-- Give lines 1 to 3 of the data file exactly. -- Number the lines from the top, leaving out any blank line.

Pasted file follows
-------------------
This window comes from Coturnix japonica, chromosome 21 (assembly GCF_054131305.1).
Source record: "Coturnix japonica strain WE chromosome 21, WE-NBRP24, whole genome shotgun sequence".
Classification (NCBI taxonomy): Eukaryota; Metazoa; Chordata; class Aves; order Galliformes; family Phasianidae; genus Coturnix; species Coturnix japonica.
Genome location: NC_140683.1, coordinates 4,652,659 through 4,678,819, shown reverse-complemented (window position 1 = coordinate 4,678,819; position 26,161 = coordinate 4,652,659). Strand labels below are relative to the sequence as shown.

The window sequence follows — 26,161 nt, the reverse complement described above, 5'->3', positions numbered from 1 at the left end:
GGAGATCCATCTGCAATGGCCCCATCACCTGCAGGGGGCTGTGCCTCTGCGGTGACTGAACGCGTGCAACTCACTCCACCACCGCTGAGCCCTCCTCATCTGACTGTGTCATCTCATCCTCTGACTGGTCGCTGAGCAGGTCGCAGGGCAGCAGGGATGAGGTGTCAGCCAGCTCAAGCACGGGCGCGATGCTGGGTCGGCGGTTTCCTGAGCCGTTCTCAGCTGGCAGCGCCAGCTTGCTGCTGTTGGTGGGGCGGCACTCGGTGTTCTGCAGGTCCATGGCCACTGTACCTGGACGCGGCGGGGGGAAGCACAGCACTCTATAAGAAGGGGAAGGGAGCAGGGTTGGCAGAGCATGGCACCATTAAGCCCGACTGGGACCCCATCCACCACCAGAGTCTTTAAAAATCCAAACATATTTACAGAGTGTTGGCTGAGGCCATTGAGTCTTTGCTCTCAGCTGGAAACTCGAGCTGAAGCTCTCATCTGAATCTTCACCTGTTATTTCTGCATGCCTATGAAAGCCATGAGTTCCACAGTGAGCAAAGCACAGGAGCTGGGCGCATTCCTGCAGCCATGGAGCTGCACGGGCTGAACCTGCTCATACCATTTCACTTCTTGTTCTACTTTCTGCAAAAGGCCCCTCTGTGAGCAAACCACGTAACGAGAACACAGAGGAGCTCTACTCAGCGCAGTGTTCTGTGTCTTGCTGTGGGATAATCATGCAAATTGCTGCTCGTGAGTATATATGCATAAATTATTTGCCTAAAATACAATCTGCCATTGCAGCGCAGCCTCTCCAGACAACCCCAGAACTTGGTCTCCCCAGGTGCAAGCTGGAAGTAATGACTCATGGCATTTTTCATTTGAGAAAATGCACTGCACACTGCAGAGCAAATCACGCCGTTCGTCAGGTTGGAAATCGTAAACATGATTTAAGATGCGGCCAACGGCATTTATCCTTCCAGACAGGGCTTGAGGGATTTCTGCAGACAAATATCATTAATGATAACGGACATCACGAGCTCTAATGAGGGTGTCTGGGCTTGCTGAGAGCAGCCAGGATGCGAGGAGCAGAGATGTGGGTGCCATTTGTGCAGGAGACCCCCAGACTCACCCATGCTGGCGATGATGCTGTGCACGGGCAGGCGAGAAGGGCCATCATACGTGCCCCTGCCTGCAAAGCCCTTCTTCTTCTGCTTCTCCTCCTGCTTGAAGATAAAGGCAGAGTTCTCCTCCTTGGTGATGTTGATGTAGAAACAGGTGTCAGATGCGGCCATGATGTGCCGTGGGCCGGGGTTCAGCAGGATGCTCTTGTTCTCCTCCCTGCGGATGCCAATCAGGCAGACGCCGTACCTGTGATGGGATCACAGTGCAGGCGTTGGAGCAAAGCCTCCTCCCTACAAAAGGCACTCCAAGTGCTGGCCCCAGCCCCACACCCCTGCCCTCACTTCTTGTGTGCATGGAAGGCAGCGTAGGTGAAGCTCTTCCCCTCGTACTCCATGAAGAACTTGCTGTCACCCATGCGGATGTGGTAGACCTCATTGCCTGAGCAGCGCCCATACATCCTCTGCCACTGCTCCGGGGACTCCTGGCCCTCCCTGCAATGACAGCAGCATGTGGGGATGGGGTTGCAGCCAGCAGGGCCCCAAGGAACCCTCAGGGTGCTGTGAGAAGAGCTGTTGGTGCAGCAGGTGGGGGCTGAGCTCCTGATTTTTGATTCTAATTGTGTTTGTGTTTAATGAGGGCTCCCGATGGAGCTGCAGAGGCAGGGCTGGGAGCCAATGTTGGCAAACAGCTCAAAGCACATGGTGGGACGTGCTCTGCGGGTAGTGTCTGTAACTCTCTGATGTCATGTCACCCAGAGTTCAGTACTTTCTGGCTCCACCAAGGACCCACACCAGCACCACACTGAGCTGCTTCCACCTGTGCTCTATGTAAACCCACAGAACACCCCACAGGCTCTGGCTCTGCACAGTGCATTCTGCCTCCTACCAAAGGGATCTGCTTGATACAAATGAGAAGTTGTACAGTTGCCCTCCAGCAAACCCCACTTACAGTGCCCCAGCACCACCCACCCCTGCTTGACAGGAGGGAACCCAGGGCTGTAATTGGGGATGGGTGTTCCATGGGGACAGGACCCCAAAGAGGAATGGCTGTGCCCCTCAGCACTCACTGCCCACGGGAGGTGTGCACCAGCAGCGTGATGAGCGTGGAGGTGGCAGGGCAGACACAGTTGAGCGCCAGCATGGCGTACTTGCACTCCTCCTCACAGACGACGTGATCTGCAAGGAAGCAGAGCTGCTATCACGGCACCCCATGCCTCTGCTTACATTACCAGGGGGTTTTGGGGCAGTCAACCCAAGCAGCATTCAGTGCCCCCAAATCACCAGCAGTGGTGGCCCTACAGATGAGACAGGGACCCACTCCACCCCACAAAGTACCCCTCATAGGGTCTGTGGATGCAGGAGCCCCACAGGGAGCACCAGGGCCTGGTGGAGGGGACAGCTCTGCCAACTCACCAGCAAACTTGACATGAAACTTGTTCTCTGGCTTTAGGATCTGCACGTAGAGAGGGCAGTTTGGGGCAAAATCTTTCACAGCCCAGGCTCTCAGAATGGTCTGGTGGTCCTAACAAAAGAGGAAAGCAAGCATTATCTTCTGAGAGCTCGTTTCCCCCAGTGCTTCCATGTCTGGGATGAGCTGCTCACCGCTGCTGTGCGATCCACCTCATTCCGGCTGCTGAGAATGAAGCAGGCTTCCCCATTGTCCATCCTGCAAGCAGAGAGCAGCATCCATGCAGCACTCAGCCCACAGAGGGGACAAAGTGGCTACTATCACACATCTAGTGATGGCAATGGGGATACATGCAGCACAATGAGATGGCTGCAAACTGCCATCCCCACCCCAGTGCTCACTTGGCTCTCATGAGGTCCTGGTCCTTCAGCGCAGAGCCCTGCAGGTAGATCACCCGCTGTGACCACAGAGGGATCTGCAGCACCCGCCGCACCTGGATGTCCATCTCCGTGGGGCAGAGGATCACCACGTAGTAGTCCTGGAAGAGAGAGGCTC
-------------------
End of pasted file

This window comes from Coturnix japonica, chromosome 21 (assembly GCF_054131305.1).
Source record: "Coturnix japonica strain WE chromosome 21, WE-NBRP24, whole genome shotgun sequence".
Classification (NCBI taxonomy): Eukaryota; Metazoa; Chordata; class Aves; order Galliformes; family Phasianidae; genus Coturnix; species Coturnix japonica.